Potential Dangers of Stimulant Abuse
Stimulants work to speed up brain and central nervous system activities to enhance cognition and performance, increase alertness, awareness, blood pressure, and heart rate, and to suppress appetite.
In medicine, stimulant medications are prescribed to treat attention deficit disorders ADD and ADHD, narcolepsy, and obesity. They can be used safely under a qualified physicians care, but, like other stimulants such as cocaine and methamphetamine, these drugs are being abused at increasingly rapid rates.
The potential dangers of stimulant abuse can range from physical impairments to long term psychological disorders that may be hard to distinguish from some of the most serious psychotic conditions.
What is Stimulant Abuse?
Stimulant abuse involves using stimulants in ways or for reasons other than intended and in spite of the harm the abuse can cause. It may be using illegal stimulants, taking more medication than prescribed or more frequently, using medications without a prescription, taking stimulants via alternative routes of administration to get “high”, or taking them in combination with alcohol or other drugs.
Stimulant abuse often leads to stimulant dependency where the person no longer feels “normal” without using the drugs. Over time, their use becomes compulsive, despite the negative consequences, and if they attempt to quit, they suffer withdrawals. According to the National Institute on Drug Abuse, “Addiction most likely occurs because stimulants, when taken in doses and routes other than those prescribed by a doctor, can induce a rapid rise in dopamine in the brain.”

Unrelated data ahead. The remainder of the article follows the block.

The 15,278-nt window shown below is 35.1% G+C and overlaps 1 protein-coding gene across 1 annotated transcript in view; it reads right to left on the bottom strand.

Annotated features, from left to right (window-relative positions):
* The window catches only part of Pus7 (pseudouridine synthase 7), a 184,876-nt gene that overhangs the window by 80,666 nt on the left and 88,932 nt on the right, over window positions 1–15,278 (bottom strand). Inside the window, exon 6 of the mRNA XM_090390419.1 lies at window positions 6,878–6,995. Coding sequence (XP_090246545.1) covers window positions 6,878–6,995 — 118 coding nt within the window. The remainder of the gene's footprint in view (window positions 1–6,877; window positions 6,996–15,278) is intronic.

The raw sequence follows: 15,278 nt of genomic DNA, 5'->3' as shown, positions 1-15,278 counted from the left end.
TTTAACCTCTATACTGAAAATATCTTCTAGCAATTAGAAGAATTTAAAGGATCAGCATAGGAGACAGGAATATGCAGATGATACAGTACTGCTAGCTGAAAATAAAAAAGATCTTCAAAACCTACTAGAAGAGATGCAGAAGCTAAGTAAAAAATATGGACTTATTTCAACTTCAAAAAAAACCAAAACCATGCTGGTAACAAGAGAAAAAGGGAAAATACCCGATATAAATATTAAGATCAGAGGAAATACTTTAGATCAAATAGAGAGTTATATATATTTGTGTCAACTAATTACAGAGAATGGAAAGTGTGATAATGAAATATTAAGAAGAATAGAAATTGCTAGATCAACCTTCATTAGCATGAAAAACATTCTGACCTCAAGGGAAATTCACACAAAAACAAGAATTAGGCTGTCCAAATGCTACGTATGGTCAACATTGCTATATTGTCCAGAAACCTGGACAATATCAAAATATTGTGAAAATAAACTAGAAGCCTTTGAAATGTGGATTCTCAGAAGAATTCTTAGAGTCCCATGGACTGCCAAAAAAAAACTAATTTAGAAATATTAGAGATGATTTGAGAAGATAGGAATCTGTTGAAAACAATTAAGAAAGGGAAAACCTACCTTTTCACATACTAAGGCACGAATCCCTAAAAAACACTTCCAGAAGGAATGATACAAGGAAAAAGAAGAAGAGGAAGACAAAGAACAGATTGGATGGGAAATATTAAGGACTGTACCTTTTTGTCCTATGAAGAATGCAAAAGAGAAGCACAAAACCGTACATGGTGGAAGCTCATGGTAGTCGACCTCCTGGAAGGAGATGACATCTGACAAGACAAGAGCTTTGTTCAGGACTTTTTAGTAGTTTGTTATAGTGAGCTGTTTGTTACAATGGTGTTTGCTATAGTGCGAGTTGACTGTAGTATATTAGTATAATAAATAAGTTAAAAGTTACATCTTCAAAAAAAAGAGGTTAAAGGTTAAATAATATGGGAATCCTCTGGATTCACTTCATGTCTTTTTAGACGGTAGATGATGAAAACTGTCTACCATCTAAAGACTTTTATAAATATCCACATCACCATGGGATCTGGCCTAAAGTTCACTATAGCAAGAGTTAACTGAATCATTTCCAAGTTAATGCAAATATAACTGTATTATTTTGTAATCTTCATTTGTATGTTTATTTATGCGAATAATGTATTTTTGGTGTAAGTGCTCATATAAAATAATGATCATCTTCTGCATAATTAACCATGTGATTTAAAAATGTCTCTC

Physical Health Risks
The potential dangers of stimulant abuse to the person’s physical health typically involves excessive weight loss or malnutrition, dehydration, excessive fatigue, disturbed sleep patterns, and disregard for overall health. More seriously, the toxicity of stimulants, increased respiration, blood pressure, heart rate, and body temperature can damage nearly every organ and system in the body including the brain, heart, lungs, bladder, and kidneys leading to permanent or fatal conditions including overdose.
Heart attacks, strokes, arrhythmias, tachycardia, blood vessel damages, seizures, infections, and diseases of the bladder, kidney, liver, and lungs have been linked to stimulant abuse.
Psychological Health Risks
The potential for psychological dangers of stimulant abuse are as alarming as they are complex. Abusers often binge on the drugs until they are completely exhausted or their supplies run out.
The over-stimulation of the central nervous system causes functional damages as well as structural damages in the brain and neuronal communications. This can result in emotional, cognitive, and behavioral instabilities including:
- Anxiety or panic disorders
- Isolation or withdrawal from social or once enjoyed activities
- Motivational loss
- Suicidal ideations
- Aggressive, impulsive, or violent tendencies
- Drastic mood swings
- Sleep disturbances, insomnia, or nightmares
- Psychosis that may resemble schizophrenia, obsessive compulsive disorders, or in extreme cases the person loses all touch with reality and becomes catatonic